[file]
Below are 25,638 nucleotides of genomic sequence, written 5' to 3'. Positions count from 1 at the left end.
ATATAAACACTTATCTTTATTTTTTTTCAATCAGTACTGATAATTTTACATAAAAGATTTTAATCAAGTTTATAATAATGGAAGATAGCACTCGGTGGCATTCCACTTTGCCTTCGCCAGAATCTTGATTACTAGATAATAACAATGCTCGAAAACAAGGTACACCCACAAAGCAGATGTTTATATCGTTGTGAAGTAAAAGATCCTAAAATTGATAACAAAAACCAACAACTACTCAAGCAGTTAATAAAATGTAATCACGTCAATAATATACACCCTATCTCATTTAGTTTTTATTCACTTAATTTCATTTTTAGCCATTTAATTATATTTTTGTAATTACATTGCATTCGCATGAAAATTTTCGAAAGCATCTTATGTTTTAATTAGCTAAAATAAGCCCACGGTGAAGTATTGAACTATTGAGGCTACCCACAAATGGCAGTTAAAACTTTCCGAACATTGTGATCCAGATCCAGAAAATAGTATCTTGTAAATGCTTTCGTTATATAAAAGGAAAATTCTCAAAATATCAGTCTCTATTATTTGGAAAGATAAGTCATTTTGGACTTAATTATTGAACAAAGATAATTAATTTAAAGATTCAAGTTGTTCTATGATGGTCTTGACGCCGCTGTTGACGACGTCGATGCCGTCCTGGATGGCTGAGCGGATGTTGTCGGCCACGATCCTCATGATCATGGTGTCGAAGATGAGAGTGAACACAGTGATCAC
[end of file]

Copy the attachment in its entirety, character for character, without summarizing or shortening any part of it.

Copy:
Below are 25,638 nucleotides of genomic sequence, written 5' to 3'. Positions count from 1 at the left end.
ATATAAACACTTATCTTTATTTTTTTTCAATCAGTACTGATAATTTTACATAAAAGATTTTAATCAAGTTTATAATAATGGAAGATAGCACTCGGTGGCATTCCACTTTGCCTTCGCCAGAATCTTGATTACTAGATAATAACAATGCTCGAAAACAAGGTACACCCACAAAGCAGATGTTTATATCGTTGTGAAGTAAAAGATCCTAAAATTGATAACAAAAACCAACAACTACTCAAGCAGTTAATAAAATGTAATCACGTCAATAATATACACCCTATCTCATTTAGTTTTTATTCACTTAATTTCATTTTTAGCCATTTAATTATATTTTTGTAATTACATTGCATTCGCATGAAAATTTTCGAAAGCATCTTATGTTTTAATTAGCTAAAATAAGCCCACGGTGAAGTATTGAACTATTGAGGCTACCCACAAATGGCAGTTAAAACTTTCCGAACATTGTGATCCAGATCCAGAAAATAGTATCTTGTAAATGCTTTCGTTATATAAAAGGAAAATTCTCAAAATATCAGTCTCTATTATTTGGAAAGATAAGTCATTTTGGACTTAATTATTGAACAAAGATAATTAATTTAAAGATTCAAGTTGTTCTATGATGGTCTTGACGCCGCTGTTGACGACGTCGATGCCGTCCTGGATGGCTGAGCGGATGTTGTCGGCCACGATCCTCATGATCATGGTGTCGAAGATGAGAGTGAACACAGTGATCAC